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Submissions should be made electronically through this website. Once submitted, the author can track the submission and communicate with the editors via the online journal management system.
Please ensure that you consider the following guidelines when preparing your manuscript. Failure to do so may delay processing your submission.
All word limits include referencing and citation.
To ensure blind peer review, please only list the title and abstract on the submitted manuscript file.
The names of all authors, affiliations, contact details, biography (in English or Portuguese, with a maximum of 100 words) and the corresponding author details must be completed online as part of the submission process. All authors must fit within the journal's definition of an author, available here.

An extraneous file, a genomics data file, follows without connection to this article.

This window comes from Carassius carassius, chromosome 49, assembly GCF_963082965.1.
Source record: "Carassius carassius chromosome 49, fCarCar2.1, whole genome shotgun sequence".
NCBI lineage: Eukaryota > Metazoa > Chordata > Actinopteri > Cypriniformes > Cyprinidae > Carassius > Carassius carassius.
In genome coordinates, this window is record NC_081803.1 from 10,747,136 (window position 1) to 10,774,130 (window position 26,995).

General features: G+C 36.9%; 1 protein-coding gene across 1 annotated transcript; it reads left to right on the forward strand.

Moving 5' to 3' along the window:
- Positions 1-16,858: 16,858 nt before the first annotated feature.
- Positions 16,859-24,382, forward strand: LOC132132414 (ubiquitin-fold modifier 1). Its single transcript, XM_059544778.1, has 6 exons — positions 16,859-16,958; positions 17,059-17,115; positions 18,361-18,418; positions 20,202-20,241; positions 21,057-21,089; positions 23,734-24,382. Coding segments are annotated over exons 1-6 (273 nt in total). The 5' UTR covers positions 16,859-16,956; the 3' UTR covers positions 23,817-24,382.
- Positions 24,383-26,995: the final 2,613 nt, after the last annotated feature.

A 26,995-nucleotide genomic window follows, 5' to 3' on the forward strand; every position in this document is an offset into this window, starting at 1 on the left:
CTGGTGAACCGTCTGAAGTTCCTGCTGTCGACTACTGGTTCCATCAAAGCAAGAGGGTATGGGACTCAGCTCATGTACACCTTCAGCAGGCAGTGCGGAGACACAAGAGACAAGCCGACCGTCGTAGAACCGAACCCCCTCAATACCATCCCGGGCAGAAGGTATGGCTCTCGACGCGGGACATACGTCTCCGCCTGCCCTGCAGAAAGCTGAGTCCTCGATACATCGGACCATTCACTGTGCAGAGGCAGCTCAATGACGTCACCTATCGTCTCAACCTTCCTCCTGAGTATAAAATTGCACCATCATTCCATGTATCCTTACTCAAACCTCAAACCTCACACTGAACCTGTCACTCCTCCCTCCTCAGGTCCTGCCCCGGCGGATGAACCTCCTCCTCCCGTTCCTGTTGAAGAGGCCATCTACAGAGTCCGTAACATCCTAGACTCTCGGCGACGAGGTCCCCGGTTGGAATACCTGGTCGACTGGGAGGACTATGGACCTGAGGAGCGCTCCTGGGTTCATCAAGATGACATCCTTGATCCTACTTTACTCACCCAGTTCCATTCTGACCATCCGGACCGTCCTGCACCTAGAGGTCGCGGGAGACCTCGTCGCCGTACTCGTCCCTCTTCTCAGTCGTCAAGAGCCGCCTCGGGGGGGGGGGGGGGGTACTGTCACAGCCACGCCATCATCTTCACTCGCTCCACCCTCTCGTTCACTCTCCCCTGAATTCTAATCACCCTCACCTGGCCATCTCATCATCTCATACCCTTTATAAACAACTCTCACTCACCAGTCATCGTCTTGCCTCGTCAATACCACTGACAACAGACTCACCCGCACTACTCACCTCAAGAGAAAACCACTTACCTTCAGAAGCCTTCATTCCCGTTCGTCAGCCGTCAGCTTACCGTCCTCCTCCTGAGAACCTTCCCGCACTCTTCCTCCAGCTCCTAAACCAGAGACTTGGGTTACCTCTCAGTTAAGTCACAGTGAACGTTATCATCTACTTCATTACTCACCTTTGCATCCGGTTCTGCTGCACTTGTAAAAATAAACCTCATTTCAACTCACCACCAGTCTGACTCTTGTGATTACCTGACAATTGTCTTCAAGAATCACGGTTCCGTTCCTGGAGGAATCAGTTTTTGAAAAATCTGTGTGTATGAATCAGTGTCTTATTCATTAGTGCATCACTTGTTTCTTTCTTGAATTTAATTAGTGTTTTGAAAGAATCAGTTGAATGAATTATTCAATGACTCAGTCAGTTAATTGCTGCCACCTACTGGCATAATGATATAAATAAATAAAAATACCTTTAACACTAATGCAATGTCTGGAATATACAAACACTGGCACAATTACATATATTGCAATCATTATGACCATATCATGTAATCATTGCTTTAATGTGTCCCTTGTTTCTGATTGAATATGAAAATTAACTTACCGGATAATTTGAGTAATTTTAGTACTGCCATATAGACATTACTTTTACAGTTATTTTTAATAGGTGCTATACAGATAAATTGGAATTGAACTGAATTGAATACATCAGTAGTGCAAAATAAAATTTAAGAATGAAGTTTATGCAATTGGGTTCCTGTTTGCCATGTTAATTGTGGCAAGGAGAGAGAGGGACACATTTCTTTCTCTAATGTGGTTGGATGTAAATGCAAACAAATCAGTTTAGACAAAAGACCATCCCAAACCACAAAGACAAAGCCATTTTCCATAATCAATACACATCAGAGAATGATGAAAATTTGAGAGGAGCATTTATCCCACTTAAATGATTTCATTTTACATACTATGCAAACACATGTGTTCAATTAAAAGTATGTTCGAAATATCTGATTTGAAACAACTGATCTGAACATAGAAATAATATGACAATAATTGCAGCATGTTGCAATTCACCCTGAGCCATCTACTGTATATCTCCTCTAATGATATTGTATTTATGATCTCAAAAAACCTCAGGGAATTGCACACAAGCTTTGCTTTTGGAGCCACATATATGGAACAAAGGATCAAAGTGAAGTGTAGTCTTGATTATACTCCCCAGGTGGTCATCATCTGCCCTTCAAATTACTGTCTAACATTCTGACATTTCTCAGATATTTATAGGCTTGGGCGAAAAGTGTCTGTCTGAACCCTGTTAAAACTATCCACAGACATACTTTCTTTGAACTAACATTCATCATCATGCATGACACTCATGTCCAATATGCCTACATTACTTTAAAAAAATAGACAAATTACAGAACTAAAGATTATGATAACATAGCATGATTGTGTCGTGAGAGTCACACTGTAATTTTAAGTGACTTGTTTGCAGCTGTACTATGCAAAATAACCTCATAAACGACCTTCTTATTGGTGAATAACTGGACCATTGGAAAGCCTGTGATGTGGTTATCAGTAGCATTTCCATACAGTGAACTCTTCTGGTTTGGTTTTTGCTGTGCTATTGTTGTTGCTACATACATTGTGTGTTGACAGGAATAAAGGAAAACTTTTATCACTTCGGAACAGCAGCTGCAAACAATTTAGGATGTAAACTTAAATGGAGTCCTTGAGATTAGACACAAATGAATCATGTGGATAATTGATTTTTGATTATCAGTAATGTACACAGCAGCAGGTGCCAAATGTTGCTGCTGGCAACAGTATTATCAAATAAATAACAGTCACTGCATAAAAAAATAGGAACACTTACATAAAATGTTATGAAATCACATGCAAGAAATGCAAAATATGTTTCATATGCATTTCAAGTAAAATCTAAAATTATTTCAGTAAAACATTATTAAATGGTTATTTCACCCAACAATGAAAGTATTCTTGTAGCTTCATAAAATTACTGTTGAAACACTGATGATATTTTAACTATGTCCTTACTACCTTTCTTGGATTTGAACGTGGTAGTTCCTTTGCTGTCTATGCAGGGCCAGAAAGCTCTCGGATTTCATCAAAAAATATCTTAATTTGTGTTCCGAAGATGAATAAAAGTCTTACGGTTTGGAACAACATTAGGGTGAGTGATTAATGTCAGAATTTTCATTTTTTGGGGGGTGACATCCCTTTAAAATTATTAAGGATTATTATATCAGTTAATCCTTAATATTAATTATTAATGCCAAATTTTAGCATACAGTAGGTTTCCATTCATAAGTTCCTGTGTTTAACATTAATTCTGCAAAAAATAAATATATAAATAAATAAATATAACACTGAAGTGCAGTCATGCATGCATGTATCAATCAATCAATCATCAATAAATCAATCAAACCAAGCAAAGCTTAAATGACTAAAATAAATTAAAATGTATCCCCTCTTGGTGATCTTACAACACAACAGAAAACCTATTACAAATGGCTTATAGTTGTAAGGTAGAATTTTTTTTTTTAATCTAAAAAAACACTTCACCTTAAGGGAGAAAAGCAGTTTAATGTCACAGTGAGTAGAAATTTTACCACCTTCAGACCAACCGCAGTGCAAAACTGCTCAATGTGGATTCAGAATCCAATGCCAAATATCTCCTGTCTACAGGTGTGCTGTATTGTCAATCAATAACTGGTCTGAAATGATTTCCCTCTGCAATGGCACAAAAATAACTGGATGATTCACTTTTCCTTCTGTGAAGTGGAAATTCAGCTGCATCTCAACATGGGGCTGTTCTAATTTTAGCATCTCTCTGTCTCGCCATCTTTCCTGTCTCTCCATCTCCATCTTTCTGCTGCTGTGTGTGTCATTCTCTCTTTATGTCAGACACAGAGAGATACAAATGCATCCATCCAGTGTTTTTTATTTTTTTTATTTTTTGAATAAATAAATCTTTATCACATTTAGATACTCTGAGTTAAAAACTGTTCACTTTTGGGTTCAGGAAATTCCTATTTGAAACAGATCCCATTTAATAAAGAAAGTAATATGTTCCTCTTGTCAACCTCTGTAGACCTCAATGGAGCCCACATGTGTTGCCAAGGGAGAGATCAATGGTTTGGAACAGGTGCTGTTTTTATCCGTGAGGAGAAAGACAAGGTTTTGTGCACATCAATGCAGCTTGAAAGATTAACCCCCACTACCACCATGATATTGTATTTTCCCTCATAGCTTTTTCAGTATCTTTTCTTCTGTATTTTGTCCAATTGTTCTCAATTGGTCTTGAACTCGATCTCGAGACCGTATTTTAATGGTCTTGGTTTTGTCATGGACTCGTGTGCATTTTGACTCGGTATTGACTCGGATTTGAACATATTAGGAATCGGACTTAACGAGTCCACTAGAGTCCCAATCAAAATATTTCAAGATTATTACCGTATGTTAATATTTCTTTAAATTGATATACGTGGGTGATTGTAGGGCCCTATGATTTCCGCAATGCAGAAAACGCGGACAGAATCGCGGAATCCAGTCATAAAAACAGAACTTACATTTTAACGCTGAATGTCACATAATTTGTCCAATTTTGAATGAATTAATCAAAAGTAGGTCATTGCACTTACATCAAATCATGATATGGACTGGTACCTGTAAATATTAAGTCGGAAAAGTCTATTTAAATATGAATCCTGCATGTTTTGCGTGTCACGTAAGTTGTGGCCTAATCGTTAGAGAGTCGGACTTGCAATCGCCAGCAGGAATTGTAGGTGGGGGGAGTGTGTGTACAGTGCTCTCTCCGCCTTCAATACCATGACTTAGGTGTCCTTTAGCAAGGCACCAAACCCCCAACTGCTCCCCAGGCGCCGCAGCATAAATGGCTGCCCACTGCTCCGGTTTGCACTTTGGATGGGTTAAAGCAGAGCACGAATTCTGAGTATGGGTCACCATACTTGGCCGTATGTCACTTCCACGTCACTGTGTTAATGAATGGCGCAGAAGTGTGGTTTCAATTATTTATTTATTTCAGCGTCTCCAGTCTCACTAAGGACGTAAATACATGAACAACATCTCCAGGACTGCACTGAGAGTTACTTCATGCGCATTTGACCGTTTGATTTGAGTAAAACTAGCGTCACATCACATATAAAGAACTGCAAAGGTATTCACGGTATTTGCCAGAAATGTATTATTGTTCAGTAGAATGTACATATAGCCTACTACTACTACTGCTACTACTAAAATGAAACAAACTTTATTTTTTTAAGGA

Author names should include a forename and a surname.
The affiliation should ideally include ‘Department, Institution, City, Country’. However only the Institution and Country are mandatory. Please follow institutional norms, if applicable, ex.: Centro de Estudos Anglísticos, Faculdade de Letras, Universidade de Lisboa.
Research articles must have the main text prefaced by an abstract of no more than 250 words summarising the main arguments and conclusions of the article. This must have the heading ‘Abstract’ and be easily identified from the start of the main text.
A list of up to six keywords must be placed below the abstract.
The Abstract and Keywords should also be added to the metadata when making the initial online submission.
Times New Roman font, size 12 point; 1,5 spaces; left and right justified
The body of the submission should be structured into sections and, if necessary, into sub-sections, using Arabic numerals. Up to three level headings may be present and must be clearly identifiable using different font sizes, bold or italics. We suggest using Headings 1, 2 and 3 in MS-Word’s ‘Style’ section.
Supplementary Files (optional)